Please Note: This Article is 7 years old. This increases the likelihood that some or all of it's content is now outdated.

Now in its 7th Edition, this leading text is something of a benchmark book for practitioners in the field and a book I have used for many years in previous editions.

Given the changes that are constantly taking place in Landlord and Tenant Law, this thoroughly updated book is a guide that practitioners in the property industry, solicitors, surveyors, agents and enlightened landlords can rely on.

English property law is so complex that it’s only with a text such as this that the layman stands any chance at all of an accurate interpretation: the myriad of issues which arise in practice are touched on, backwards and forwards, by so many acts of parliament and case law, that without years of experience, reading individual pieces of legislation is generally a waste of time.

Landlord And Tenant Simon Garner & Alexandra Frith Seventh Edition

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The authors explain in a clear and an easily understood (by the layperson) systematic method, not just the fundamental principles of property law, but also practical advice and tips on issues that come up in practice. With extensive coverage of the underlying commonlaw principles, as well as the overlaying statutory codes in each case, the book comprehensively covers all the main aspects of Landlord and Tenant law.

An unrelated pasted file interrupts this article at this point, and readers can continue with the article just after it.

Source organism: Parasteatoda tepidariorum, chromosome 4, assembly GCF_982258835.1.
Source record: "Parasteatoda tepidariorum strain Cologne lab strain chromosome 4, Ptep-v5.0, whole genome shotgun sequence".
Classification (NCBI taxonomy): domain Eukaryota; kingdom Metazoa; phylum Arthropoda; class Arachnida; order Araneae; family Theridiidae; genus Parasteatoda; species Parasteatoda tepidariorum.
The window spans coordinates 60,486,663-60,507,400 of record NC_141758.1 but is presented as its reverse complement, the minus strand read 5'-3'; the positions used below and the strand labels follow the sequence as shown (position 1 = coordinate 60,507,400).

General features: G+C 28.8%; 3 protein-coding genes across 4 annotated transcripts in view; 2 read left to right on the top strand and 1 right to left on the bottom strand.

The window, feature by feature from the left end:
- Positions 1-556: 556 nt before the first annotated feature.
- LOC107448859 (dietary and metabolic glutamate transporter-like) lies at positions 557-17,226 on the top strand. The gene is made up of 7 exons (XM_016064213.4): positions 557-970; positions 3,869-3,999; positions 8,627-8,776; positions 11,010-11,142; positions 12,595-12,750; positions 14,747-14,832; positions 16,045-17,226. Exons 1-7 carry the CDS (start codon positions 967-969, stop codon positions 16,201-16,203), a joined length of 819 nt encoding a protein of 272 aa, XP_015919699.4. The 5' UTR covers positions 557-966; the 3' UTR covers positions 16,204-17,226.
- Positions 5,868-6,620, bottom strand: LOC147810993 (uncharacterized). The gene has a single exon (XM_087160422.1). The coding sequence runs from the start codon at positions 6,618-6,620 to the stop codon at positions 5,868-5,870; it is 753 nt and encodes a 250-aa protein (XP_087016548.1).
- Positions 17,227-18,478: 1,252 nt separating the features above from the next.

I like the frequent use of “real life” examples to explain the complicated aspects of the rules in different circumstances. The checklists, forms and case law precedents are all provided and set out in such a way that they are easily referenced and to assist the busy professional and landlord alike.

The book falls into two main parts: the first part covers all the main principles of the common law relating to property and provides a very interesting and insightful underpinning as the basis of all land law and tenancies.

The second part deals extensively with all the main statutory codes. The book covers in some detail all of the housing acts, protection from eviction legislation, long leaseholds including commonhold and enfranchisement, business and agricultural tenancies.

For anyone dealing on a regular basis with tenancy issues: residential, commercial and agricultural, HMOs, health & safety, agreements, leases, deposits, assignments, subletting, evictions, court procedure etc., the book is a mine of good reliable, reasonably understandable by the layperson, and up-to-date information.

I can recommend this book.

Tom Entwistle, Editor.

Please Note: This Article is 7 years old. This increases the likelihood that some or all of it's content is now outdated.
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